Seeking to leverage its strengths in mutual fund processing, Depository Trust & Clearing Corp. (DTCC) is readying a service that automates pre- and post-trade processes for the alternative funds market. The service is expected to launch next year, pending regulatory approval.

“The explosive growth is straining a system that has relied on manual processes, spreadsheet-based recordkeeping and time-consuming paperwork,” said Ann Bergin, managing director of DTCC wealth management services. “Lack of regulation and standardization has resulted in multiple and redundant processing strategies within and between organizations, and legacy technology can't handle the dynamic nature of alternative investments.”

The alternative investment products (AIP) service, to be offered by DTCC subsidiary National Securities Clearing Corp. (NSCC), parallels the Fund-Serv platform for mutual funds. AIP will process purchases and redemptions, commission payments, position reporting, valuation reporting and account maintenance details for funds-of-hedge funds, single-strategy funds, real estate investment trusts (REITs), private equity funds and commodity pools. Fund-Serv, launched in 1986, processes over 786,000 transactions daily for more than 1,000 fund companies, broker/dealers and other distributors.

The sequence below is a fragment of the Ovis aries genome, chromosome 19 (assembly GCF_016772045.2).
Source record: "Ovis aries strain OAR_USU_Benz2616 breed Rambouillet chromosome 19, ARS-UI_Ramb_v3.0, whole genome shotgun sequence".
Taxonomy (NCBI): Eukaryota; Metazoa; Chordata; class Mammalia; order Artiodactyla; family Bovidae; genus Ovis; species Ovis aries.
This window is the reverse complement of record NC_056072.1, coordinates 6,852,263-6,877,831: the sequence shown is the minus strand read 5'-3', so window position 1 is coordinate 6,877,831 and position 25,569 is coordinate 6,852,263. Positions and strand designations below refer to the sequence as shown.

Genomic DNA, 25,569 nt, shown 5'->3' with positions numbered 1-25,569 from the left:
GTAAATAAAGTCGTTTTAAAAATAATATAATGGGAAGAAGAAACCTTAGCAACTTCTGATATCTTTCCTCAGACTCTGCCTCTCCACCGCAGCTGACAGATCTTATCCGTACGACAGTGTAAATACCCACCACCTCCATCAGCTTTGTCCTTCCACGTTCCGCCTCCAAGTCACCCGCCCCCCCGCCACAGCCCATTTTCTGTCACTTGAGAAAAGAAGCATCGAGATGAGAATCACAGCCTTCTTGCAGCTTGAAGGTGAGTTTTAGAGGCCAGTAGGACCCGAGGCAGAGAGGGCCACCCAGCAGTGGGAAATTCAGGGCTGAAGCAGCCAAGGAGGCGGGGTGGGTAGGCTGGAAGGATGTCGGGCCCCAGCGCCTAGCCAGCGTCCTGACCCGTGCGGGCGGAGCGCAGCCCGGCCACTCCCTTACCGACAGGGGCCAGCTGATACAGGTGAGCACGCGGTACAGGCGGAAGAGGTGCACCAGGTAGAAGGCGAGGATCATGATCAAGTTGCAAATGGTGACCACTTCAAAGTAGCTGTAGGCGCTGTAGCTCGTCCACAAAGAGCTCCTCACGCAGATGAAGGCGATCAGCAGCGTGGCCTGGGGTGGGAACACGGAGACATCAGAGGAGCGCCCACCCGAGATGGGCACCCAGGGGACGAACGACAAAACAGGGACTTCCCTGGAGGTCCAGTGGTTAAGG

DTCC is tying its efforts into Swift's initiative in Europe to create 11 new message types for order routing and processing for the cross-border hedge funds market.

According to Bergin, all of the messages and data formats for AIP have been created in collaboration with the La Hulpe, Belgium-based network utility so that DTCC and Swift participants only have to build messaging interfaces once. “The goal is to ensure that members of DTCC and Swift can use the same message formats to communicate either through Swift or the DTCC's proprietary link,” she said.

In July, DTCC will begin testing messages with broker-dealers and REIT administrators; a second phase will incorporate communications between brokers and fund of funds administrators. Pilot-testing of custodian and fund manager messaging, which is slated for November, will overlap with testing of Swift’s International Organization for Standardization (ISO) 20022 messaging formats.

While Swift’s hedge fund messaging will only include secondary transactions, AIP will include initial orders by scanning the necessary paperwork and signatures.

Because alternative investment products don’t have a standard identification code, NSCC will issue its own ID for usage by the fund and the firms trading the instrument. Yet to be determined—depending on the jurisdiction governing the hedge fund—is whether additional data to meet anti-money-laundering demands can be faxed or separately mailed.

To use the AIP service, hedge funds will need to become members of NSCC and appoint a settlement bank to make payments in same-day funds over the Fedwire service. NSCC is not guaranteeing settlement of transactions that pass through the AIP service.

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